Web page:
Trash to Treasure – From Canada to Europe, Enerkem turns trash to cash

February 17, 2018 |

In Canada, more big news is coming out of Enerkem with the latest waste-to-chemistry project in Rotterdam to be the first of its kind in Europe to provide a sustainable alternative solution for non-recyclable wastes, converting waste plastics and other mixed wastes into new raw materials.


In case you’ve been hibernating this winter and don’t know who Enerkem is, their technology converts non-recyclable municipal solid waste (i.e. garbage) into advanced biofuels and renewable chemicals. Its disruptive proprietary technology converts non-recyclable, non-compostable municipal solid waste into methanol, ethanol and other widely-used chemicals.

Headquartered in Montreal (QC), Canada, Enerkem operates a full-scale commercial facility in Alberta (the world’s first commercial biorefinery to use municipal solid waste to produce methanol and ethanol) as well as an innovation center in Quebec. Enerkem’s facilities are built as prefabricated systems based on the company’s modular manufacturing infrastructure that can be deployed globally. And now with this Europe project, that is just what they are doing.

Check out the Digest’s latest Multi-Slide Guide to Enerkem here.

The investment partners

A consortium of companies, including Air Liquide, AkzoNobel Specialty Chemicals, Enerkem and the Port of Rotterdam, signed a project development agreement covering initial investments in an advanced waste-to-chemistry facility in Rotterdam.

The initial investments, which cover detailed engineering, the setup up of a dedicated joint venture and completing the permitting process, will be worth €9 million (about $11 million). The consortium aims to take the final investment decision (FID) for the estimated €200-million (about $248 million) project later in 2018 and has appointed Dutch Rabobank as the lead advisor for the financing process.

Realization of the project is supported by the Dutch Ministry of Economic Affairs & Climate policy, which have agreed to develop mechanisms and regulation that will help bring this new technology to full scale to support the low-carbon transition of the Dutch economy. The waste-to-chemistry project is also supported by the City of Rotterdam, the Province of Zuid-Holland and InnovationQuarter, the regional development agency.

The specs

The facility will convert up to 360,000 tons of waste into 220,000 tons (270 million litres) of ‘green’ methanol. As an equivalent, this represents the total annual waste of more than 700,000 households and represents a CO2 emission savings of about 300,000 tons.

“This is an important milestone for the project and a significant step toward implementing a sustainable and circular chemical industry,” says Marco Waas, Director RD&I at AkzoNobel Specialty Chemicals, who leads the consortium’s Steering Committee. “The agreement comes at a very appropriate time given the current challenges in plastics recycling in Europe. We can convert non-recyclable waste, into methanol, an essential raw material for many everyday products, including low carbon transportation fuel. Not only can this be used in the existing supply chains and replace fossil sources, but it also avoids CO2 emissions otherwise produced by burning waste.”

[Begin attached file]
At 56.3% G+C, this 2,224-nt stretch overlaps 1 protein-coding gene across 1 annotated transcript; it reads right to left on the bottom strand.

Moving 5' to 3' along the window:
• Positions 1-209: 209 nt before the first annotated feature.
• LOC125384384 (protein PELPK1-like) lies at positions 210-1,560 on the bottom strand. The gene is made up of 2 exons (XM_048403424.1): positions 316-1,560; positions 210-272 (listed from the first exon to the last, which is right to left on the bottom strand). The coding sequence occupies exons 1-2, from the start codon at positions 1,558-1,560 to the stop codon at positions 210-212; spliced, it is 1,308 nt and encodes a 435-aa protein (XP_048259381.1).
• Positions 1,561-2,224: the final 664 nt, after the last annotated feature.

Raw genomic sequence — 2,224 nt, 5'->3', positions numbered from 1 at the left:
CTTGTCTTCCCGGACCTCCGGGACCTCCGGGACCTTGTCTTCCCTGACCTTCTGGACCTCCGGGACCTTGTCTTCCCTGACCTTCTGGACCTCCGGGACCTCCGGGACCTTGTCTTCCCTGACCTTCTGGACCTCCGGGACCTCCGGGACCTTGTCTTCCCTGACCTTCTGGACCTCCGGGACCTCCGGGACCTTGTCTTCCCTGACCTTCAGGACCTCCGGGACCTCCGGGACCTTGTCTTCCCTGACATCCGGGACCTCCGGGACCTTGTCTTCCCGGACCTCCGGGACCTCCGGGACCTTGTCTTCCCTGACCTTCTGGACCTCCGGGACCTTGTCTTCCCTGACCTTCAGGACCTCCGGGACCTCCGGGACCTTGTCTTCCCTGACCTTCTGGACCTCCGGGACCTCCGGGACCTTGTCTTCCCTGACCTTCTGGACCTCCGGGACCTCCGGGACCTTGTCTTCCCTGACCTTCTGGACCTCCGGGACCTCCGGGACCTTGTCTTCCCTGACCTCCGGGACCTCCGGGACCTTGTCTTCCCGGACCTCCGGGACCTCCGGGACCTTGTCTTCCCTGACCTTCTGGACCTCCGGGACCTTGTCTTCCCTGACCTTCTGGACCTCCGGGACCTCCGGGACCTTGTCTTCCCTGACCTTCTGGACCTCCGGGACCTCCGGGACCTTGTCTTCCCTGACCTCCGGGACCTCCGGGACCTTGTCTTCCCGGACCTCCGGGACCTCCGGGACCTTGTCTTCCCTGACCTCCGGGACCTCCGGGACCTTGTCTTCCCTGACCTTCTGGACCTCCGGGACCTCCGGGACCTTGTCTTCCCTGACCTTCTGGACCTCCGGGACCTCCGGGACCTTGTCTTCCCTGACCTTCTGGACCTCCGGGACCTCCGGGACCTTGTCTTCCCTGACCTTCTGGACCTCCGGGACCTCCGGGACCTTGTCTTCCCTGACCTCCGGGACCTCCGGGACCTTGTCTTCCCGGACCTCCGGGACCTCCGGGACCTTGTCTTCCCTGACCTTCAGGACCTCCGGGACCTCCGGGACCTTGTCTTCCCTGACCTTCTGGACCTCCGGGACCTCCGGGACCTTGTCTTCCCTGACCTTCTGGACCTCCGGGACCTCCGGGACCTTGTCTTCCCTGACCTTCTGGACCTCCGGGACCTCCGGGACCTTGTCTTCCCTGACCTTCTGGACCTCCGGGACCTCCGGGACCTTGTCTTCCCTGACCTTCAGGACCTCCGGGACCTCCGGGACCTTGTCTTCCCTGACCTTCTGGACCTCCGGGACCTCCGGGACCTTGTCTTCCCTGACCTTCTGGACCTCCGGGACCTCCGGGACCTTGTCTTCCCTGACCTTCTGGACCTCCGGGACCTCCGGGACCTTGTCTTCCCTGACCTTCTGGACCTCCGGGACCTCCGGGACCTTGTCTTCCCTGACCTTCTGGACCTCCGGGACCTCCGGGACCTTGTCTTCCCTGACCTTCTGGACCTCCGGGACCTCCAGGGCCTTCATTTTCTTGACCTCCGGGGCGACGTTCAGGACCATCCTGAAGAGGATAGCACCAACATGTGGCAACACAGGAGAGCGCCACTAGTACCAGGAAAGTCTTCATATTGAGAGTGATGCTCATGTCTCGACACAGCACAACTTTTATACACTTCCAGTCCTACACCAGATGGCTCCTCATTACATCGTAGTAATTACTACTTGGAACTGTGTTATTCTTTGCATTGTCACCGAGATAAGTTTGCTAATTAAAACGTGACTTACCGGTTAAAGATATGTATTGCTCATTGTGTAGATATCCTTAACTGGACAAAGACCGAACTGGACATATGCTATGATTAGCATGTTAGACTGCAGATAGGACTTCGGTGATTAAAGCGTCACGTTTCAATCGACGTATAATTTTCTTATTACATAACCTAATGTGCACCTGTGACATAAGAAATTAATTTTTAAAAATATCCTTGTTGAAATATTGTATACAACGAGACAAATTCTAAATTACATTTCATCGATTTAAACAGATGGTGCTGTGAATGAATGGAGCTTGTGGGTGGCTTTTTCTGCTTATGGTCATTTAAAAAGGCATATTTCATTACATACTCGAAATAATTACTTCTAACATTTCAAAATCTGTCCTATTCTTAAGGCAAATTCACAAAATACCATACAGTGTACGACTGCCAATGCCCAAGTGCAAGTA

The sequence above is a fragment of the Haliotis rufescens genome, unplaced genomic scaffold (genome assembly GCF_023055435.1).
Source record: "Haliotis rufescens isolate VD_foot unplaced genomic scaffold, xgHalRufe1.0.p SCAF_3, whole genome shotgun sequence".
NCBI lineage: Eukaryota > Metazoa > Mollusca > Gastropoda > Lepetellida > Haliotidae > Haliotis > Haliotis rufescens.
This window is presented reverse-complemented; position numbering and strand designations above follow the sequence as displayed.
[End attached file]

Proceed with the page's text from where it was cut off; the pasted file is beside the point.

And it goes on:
The facility will be built within the Botlek area of the Port of Rotterdam using Enerkem’s proprietary technology, and will convert non-recyclable mixed waste, including plastics, into syngas and then into clean methanol for use in the chemical industry and for the transportation sector.

Today, methanol is generally produced from natural gas or coal. The plant will have two production lines, or twice the input capacity of Enerkem’s commercial-scale plant in Edmonton, Canada. It will benefit from the state-of-the-art infrastructure available within the Port of Rotterdam, as well as synergies with Air Liquide (large industries) for supplying the required oxygen and together with AkzoNobel, the raw material hydrogen. AkzoNobel also acts as a customer for the methanol.

“This is another exciting and important step getting us closer to launching the construction of our very first advanced biorefinery facility in Europe in 2018,” says Vincent Chornet, President and Chief Executive Officer of Enerkem. “As part of this innovative consortium, Enerkem will be the technology provider, lead contractor as well as an equity partner in the project.”

This comes just after Enerkem’s monster $223 million investment round – their largest to date, and just about anyone’s largest to date, making them the “Tech with the Midas touch.”

We should have known some big news was coming when, as reported in the Digest on February 6th, CEO Vincent Chornet said, “This new and significant financing will help accelerate our growth and further expand project development and implementation. Now that we have launched the world’s first commercial-scale bioethanol operation in Edmonton, we can focus our efforts on building a strong circular economy for communities around the world by deploying new facilities.”

Bottom line

Now we know that something big in Europe was coming down the pike, but we never expected it to be announced and happening this soon.

This is fantastic news for the future of waste to biofuels and chemicals as it means Enerkem’s technology really can be deployed globally. Their prefabricated systems make it feasible for municipal solid waste to become a valuable commodity anywhere in the world. We will never look at trash the same way again.

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